“Major global mobile providers are seeking a white-label personal cloud solution, and we are delighted to work with them to grow their customer acquisition and retention capabilities,” noted Amit Chawla, Funambol CEO, in a statement. “Our new financing is validation of this surging market demand. It will enable us to accelerate our role as the leader of white-label personal cloud solutions.”
“As we look at new investment opportunities, we are pleased that Funambol has signed major customers in a very short time span. Along with Nexit Ventures and Castile Ventures, we are increasing our investment in the company,” added Fred Sturgis, Managing Director, HIG Growth Capital, in a statement. “Mobile and personal clouds are one of the fastest growing segments in the industry.”
Facebook has rolled out the ‘want’ button. In a test with a few selected retailers, Facebook gives its users to possibility to click the ‘want’ button for products they would like to buy. This new functionality is an extension of the already existing F-Commerce. What do you guys think? Would you use it?
Below the article by Damon Poeter:
Facebook on Monday confirmed what’s been speculated for months—that the social networking giant is actively trying out additions to its arsenal of business-friendly interactive tools for users, including a so-called “Want” button.
The company is currently engaging in a “small test in which a few select businesses will be able to share information about their products through a feature called Collections,” Facebook said in a statement emailed to PCMag. Retailers involved in the program are Pottery Barn, Wayfair, Victoria’s Secret, Michael Kors, Neiman Marcus, Smith Optics, and Fab.com, the company said.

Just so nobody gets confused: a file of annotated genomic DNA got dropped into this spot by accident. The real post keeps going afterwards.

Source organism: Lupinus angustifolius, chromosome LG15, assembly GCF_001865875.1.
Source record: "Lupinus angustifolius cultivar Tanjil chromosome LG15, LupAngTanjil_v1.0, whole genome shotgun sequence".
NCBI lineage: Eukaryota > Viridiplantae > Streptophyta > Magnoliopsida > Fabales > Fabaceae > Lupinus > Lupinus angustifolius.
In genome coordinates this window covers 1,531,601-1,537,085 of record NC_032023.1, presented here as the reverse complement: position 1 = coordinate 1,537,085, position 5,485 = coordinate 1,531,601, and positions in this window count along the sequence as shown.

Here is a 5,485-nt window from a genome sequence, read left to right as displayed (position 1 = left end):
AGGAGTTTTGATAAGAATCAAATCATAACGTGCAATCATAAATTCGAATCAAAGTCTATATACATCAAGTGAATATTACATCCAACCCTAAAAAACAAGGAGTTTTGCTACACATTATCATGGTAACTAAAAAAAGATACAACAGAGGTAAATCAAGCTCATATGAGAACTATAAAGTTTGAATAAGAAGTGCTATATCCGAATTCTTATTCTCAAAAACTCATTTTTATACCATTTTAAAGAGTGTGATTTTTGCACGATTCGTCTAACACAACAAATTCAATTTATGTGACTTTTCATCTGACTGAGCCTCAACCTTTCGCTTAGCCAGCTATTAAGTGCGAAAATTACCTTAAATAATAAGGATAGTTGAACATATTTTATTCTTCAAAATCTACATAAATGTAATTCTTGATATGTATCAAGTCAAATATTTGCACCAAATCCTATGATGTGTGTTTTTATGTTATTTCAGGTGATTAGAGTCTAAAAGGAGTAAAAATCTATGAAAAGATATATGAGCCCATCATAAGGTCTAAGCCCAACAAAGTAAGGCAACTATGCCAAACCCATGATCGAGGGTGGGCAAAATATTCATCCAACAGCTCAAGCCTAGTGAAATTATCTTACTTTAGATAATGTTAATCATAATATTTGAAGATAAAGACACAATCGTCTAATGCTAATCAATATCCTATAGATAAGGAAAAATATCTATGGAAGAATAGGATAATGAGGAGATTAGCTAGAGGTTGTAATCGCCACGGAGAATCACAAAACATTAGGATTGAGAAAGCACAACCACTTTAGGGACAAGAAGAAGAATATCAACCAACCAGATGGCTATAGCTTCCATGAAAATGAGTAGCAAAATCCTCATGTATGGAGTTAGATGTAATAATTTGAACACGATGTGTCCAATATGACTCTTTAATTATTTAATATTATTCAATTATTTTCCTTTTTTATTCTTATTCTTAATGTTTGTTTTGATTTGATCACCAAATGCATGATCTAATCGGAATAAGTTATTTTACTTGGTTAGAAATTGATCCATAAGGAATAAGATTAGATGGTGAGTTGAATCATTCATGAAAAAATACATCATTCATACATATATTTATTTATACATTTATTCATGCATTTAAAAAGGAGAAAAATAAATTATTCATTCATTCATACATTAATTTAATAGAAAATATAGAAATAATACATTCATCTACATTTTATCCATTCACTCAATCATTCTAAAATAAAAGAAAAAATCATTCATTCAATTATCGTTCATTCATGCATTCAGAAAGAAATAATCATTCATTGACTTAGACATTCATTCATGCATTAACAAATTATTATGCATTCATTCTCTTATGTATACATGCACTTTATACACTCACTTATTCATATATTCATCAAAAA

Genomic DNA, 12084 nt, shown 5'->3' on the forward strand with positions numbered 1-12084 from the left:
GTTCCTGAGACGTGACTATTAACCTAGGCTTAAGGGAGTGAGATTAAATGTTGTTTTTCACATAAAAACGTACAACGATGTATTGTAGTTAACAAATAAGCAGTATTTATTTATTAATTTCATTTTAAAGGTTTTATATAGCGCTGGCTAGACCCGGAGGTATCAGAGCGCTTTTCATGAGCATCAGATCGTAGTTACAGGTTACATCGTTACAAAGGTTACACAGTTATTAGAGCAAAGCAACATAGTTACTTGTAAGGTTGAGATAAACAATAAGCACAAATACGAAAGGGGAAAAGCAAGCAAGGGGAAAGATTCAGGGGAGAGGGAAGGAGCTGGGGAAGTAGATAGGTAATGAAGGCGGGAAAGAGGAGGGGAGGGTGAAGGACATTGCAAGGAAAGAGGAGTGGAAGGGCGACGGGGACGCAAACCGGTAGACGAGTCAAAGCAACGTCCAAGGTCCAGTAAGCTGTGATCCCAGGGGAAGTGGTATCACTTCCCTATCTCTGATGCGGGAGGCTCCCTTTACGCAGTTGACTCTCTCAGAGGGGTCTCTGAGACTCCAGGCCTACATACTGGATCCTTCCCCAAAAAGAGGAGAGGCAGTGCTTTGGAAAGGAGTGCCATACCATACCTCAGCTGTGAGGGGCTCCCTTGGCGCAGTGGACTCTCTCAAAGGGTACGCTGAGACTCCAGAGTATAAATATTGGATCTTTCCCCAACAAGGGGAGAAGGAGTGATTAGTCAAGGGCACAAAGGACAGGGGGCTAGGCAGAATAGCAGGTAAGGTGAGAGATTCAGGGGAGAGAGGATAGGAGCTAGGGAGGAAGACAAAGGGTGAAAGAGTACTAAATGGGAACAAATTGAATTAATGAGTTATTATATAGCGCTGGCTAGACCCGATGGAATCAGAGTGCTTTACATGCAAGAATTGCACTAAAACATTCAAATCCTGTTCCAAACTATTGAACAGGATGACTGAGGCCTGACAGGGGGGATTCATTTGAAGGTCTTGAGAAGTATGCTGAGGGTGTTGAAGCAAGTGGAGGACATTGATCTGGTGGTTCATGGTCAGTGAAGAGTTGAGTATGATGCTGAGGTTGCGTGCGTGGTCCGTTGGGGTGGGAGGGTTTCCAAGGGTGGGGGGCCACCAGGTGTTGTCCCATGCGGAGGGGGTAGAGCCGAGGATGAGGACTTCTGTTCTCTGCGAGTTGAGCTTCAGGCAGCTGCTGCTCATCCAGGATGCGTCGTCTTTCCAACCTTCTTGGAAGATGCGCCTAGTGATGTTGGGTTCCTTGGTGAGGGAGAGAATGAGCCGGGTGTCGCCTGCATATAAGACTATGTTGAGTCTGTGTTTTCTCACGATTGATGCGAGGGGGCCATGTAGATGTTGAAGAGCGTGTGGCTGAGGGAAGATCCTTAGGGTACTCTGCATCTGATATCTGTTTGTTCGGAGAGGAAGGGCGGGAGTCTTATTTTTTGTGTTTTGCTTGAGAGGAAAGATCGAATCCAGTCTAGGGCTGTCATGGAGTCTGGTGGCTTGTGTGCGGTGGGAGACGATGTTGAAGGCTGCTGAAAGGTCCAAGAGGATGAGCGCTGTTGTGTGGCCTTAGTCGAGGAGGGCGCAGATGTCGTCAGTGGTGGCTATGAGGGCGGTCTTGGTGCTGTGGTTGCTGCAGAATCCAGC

The Collections feature won’t be a social plug-in or available outside of the Facebook site for now, the company said. It will be viewable by Facebook users on their News Feeds.
Basically, in addition to liking product content tagged by the participating retailers as part of the Collections test, users will also be able to identify themselves as “wanting” a product in a vendor’s Collection, or in the process of “collecting” it. Those notes will be visible to users’ friends on their Timelines and there will be a Buy link for each product in a Collection that links to a place to buy it offsite. Facebook said.
The company said it is “creating three distinct groups of users to test each action,” referring to the Like, Want, and Collect variants of the Collections test.
At last year’s F8 developer conference, Facebook dropped some hints that its Like button would be morphing into a series of more specific descriptions of how a user interacts with content and media on the site and elsewhere, for example including an option for a user to mark down that they had listened to a song.
There was some talk at the time of the addition of a Want button for products, but more speculation centered around different variations of how a user might be able to signify that they’d consumed media.